I Want to Believe: Nope May Be Too Ambitious for Its Own Good
After making just two films, Jordan Peele has already fully established himself as a great horror director, telling creepy tales that also work amazingly as metaphors for deeper societal issues. While Get Out and Us both brilliantly intertwined their themes with their stories, his newest film Nope contains so many metaphors that they threaten to overtake the film. The result, despite some very impressive filmmaking, is a movie that gets bogged down by its own ambitions.
The plot follows Otis Haywood Jr. (Daniel Kaluuya) and his sister Emerald (Keke Palmer) as they try to keep their Hollywood horse ranch from going under after their father dies from mysterious causes. Strange events in the night sky that spook their horses and cause power outages all through the valley inspire Otis and Emerald to set up cameras on their ranch to capture these phenomena, believing that they may be visitors from outer space.
Unlike his previous films, Nope goes for big-budget spectacle more than straight horror. But like those films, the story is there to prop up the film's deeper meanings, this time about the exploitation of the entertainment industry, our perverse need to relive horrific events through a camera, and the anonymous, often forgotten people that make movies possible. These themes don't really mesh well with the main story, however, making everything more than a little convoluted. The metaphors get in the way of the story and characters that in the end get dropped for a climax that is overlong and frankly, pretty silly. Peele is using his bigger budget to go after loftier goals and while that is admirable, this one may just be all too much.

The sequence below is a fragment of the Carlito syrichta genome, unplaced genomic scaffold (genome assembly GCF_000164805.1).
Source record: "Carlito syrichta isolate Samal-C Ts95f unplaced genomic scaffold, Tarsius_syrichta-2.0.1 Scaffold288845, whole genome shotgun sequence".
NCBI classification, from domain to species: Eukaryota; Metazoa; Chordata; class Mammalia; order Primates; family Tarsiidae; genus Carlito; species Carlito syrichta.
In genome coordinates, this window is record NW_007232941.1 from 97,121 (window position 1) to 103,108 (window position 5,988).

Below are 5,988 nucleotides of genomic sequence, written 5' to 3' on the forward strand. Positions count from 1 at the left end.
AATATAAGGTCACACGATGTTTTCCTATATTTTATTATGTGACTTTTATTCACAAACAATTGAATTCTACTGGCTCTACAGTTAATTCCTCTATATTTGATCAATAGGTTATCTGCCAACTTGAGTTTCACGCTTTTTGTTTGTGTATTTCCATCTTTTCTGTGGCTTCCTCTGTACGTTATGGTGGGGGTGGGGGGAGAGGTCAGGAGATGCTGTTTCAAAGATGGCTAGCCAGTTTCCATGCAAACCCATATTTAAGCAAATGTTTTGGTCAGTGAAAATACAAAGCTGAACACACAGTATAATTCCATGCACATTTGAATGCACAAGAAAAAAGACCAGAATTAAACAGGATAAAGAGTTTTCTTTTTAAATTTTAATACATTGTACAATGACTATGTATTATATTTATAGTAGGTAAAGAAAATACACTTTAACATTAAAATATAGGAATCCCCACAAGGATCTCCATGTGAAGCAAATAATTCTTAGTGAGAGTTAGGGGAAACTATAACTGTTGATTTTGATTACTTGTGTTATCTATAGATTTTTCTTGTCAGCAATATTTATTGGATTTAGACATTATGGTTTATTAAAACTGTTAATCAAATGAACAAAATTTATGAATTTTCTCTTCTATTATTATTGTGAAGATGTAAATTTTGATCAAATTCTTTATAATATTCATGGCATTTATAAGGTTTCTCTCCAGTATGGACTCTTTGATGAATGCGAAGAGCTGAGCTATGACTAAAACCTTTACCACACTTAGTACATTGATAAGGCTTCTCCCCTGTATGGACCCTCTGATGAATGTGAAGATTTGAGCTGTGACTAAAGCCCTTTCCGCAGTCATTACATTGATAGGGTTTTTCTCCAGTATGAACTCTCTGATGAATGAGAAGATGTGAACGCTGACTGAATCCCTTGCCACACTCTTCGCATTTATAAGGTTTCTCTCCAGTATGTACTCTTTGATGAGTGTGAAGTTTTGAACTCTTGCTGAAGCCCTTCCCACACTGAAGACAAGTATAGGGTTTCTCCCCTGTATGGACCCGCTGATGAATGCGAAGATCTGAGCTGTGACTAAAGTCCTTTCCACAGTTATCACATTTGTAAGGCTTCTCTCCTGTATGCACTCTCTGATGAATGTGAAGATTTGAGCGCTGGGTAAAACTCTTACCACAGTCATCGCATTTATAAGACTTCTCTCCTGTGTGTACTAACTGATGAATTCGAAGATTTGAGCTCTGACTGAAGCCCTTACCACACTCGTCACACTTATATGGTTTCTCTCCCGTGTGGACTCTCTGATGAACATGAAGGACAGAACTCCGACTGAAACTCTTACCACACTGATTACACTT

Written and directed by: Jordan Peele // Starring: Daniel Kaluuya, Keke Palmer, Steven Yeun, Brandon Perea, Michael Wincott, Wrenn Schmidt, Terry Notary, and Keith David // 131 minutes // Rated R // Universal Pictures // 3 stars out of 5